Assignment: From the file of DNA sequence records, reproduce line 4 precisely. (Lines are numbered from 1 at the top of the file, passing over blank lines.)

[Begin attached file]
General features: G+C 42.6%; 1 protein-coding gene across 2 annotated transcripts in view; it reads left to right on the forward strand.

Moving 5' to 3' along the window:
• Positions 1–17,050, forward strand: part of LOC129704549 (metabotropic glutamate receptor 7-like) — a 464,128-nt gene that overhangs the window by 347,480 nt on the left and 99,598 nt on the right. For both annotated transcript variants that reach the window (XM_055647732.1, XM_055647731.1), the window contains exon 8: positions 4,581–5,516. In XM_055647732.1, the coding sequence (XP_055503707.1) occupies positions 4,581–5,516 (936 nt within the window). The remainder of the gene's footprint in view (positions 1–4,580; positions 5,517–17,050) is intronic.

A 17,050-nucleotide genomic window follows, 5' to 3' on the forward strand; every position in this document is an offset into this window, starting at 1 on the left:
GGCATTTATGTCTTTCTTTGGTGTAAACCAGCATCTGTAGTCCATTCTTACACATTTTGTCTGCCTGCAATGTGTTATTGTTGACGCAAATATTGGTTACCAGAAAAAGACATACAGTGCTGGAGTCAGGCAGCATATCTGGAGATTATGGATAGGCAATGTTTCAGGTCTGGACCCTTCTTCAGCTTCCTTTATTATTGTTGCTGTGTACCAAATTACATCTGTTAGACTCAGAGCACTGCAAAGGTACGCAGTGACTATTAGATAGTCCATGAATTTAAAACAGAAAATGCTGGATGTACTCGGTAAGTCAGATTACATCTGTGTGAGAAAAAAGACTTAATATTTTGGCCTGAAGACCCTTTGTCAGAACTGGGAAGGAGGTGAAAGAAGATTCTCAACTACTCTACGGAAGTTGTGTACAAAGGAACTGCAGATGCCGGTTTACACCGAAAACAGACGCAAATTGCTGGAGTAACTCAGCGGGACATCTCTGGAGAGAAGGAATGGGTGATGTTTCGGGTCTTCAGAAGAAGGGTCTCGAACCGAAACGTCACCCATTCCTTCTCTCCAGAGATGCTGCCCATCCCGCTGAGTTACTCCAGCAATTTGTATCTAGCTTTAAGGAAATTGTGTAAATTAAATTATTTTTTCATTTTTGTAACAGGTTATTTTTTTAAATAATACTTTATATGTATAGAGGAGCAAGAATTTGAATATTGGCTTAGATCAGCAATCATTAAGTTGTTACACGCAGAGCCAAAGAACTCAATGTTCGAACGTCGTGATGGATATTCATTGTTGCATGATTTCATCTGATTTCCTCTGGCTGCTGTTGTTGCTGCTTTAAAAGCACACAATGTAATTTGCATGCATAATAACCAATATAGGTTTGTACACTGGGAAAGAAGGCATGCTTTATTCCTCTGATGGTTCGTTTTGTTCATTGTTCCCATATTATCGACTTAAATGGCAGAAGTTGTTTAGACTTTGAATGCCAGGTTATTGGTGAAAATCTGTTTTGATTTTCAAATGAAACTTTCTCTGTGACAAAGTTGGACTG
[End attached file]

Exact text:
A 17,050-nucleotide genomic window follows, 5' to 3' on the forward strand; every position in this document is an offset into this window, starting at 1 on the left: